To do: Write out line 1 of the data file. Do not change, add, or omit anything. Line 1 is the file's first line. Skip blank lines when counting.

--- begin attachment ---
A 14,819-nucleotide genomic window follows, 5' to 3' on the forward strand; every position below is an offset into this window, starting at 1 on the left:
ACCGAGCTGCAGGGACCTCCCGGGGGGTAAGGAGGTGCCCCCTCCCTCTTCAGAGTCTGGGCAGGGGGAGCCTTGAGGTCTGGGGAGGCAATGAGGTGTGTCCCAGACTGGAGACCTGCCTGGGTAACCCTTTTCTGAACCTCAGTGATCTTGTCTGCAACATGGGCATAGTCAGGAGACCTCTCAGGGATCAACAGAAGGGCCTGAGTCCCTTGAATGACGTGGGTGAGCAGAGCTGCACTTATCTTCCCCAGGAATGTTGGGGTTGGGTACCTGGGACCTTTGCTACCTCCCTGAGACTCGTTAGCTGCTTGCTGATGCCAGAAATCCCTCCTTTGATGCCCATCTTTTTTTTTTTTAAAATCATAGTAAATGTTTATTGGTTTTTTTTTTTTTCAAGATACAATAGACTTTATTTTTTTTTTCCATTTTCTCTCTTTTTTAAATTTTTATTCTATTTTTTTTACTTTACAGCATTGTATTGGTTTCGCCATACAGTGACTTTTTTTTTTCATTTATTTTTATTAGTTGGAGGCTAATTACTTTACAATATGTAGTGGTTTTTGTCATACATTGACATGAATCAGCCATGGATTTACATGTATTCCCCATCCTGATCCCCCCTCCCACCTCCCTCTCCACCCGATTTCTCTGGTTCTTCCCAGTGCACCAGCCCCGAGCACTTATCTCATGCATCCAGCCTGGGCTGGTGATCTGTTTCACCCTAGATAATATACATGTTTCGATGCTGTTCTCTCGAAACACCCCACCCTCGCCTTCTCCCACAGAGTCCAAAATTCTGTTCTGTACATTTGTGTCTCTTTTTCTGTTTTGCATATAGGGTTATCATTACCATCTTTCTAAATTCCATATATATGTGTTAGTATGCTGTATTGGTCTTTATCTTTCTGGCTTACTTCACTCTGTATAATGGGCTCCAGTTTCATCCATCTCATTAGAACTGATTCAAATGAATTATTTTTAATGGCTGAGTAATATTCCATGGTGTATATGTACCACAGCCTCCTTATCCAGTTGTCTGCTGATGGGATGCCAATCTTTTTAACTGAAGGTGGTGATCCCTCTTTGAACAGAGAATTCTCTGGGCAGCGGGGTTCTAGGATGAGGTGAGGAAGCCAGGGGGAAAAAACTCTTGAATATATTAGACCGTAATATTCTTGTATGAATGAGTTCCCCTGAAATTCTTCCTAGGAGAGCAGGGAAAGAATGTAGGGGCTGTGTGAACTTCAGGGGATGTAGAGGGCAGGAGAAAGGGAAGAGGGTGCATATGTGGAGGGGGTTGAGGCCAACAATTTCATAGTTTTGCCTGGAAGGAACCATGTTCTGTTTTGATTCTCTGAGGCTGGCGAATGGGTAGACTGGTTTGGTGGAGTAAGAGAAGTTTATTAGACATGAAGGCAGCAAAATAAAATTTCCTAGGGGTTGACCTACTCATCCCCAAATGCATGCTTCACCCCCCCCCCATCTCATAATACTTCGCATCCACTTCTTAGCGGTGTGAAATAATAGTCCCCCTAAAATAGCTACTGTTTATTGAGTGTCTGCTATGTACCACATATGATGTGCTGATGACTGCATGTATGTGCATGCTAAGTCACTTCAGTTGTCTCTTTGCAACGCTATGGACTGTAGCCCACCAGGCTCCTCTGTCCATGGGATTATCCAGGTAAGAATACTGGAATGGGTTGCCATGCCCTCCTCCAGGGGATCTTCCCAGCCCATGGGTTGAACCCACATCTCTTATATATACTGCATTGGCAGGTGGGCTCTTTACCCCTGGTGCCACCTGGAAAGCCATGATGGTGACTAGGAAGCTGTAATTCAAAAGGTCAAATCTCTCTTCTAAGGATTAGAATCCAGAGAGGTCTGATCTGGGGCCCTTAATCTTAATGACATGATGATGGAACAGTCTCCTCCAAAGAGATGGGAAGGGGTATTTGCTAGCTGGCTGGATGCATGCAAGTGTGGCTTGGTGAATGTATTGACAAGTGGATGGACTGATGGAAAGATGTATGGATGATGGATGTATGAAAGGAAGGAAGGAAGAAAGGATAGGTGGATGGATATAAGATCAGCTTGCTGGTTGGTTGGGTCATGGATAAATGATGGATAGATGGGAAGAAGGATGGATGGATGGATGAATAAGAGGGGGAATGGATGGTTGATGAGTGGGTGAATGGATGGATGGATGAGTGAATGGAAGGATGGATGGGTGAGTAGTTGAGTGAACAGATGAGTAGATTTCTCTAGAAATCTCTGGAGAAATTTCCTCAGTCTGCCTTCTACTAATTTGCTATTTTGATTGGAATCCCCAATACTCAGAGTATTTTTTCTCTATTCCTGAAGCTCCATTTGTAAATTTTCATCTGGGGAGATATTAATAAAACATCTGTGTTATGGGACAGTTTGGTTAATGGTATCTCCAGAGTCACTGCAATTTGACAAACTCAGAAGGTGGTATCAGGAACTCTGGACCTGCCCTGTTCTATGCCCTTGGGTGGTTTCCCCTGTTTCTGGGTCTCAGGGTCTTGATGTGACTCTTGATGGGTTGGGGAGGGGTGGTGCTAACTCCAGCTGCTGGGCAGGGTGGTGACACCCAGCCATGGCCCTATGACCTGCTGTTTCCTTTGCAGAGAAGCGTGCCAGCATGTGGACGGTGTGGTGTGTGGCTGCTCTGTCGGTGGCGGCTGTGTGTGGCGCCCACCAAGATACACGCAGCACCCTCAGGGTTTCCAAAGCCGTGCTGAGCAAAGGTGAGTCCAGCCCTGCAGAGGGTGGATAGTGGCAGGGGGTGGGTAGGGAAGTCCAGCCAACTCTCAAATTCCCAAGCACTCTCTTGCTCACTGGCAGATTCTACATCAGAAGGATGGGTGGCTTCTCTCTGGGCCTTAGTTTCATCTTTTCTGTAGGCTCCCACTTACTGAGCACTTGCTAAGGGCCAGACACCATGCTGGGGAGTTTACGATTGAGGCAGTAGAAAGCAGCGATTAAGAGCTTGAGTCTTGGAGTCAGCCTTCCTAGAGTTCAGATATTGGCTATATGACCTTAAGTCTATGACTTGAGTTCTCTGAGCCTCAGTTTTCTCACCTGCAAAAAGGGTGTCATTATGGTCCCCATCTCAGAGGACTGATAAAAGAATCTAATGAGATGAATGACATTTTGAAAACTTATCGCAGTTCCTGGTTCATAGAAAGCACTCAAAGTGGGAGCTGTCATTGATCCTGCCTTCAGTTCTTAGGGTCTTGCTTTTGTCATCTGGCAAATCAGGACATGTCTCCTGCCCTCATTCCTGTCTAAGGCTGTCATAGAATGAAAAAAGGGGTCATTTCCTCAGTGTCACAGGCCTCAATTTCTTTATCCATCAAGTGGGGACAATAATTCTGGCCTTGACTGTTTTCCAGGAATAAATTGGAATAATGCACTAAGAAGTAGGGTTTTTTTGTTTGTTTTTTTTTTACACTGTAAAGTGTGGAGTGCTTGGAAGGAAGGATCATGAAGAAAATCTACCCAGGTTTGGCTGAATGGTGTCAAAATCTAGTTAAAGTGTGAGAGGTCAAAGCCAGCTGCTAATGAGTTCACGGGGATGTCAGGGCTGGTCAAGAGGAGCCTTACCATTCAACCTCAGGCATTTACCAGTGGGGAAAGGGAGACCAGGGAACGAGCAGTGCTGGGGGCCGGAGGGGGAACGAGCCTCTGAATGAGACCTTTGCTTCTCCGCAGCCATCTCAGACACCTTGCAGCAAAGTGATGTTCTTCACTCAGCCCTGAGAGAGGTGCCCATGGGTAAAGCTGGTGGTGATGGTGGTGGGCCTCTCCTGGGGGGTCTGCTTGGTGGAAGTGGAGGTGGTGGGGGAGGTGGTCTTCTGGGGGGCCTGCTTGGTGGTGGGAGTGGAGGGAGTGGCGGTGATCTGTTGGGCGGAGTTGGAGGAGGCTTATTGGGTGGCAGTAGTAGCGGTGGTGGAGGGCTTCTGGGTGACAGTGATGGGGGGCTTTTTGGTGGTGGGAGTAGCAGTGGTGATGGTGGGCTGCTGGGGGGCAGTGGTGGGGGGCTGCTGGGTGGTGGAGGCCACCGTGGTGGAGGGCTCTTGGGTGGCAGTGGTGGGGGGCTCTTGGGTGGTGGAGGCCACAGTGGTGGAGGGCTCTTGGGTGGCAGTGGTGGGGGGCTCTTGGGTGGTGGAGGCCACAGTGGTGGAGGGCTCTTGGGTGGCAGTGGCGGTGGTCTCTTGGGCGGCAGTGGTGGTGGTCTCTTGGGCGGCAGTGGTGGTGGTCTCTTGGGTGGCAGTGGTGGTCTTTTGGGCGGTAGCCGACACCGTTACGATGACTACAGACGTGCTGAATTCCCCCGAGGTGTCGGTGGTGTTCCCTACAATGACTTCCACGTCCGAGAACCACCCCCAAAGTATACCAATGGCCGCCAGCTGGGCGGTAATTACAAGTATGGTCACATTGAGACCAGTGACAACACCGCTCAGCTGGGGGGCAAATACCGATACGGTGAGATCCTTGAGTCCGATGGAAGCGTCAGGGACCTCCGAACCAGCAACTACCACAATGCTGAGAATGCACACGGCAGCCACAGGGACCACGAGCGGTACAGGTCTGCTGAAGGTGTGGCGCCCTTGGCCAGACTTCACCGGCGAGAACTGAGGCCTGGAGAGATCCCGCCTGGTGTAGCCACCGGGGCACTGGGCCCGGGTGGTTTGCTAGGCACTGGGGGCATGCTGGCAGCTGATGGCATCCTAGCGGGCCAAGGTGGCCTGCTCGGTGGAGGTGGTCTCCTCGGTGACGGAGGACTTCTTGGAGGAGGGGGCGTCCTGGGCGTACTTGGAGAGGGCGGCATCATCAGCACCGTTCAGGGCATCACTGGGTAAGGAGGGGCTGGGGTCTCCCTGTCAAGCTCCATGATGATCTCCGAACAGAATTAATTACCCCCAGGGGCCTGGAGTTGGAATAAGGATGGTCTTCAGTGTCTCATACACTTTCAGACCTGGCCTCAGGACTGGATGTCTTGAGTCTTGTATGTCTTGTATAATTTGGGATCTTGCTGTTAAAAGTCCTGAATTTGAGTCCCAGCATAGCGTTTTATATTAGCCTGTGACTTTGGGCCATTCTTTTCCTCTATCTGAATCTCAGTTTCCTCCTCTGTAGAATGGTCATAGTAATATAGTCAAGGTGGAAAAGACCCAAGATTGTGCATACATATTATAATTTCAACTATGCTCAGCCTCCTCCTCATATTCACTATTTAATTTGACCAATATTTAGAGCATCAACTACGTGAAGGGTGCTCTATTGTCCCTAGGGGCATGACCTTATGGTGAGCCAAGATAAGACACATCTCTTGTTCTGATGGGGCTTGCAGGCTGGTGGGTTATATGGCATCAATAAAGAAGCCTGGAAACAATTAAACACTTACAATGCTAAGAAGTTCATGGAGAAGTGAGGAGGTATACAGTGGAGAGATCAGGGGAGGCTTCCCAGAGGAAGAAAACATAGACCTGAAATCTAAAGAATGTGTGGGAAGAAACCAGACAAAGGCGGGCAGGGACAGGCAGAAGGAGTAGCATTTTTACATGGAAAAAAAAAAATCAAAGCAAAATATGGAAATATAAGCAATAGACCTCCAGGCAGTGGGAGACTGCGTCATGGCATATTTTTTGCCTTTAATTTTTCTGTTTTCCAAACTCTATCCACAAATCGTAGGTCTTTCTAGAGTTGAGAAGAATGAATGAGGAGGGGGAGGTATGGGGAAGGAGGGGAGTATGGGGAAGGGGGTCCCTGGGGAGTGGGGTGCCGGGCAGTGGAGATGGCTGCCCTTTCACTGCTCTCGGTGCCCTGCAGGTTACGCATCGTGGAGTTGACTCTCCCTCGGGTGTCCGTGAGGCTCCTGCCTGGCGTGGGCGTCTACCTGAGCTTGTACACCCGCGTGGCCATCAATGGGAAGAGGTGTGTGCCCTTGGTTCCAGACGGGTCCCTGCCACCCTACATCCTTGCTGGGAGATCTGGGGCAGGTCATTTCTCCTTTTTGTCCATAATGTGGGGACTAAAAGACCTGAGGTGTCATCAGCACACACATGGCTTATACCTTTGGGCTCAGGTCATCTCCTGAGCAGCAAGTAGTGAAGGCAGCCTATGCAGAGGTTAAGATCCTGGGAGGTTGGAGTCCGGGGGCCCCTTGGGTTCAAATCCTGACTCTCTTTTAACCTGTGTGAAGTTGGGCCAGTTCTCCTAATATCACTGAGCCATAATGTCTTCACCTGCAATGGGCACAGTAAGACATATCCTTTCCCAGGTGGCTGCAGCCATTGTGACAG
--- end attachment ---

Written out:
A 14,819-nucleotide genomic window follows, 5' to 3' on the forward strand; every position below is an offset into this window, starting at 1 on the left: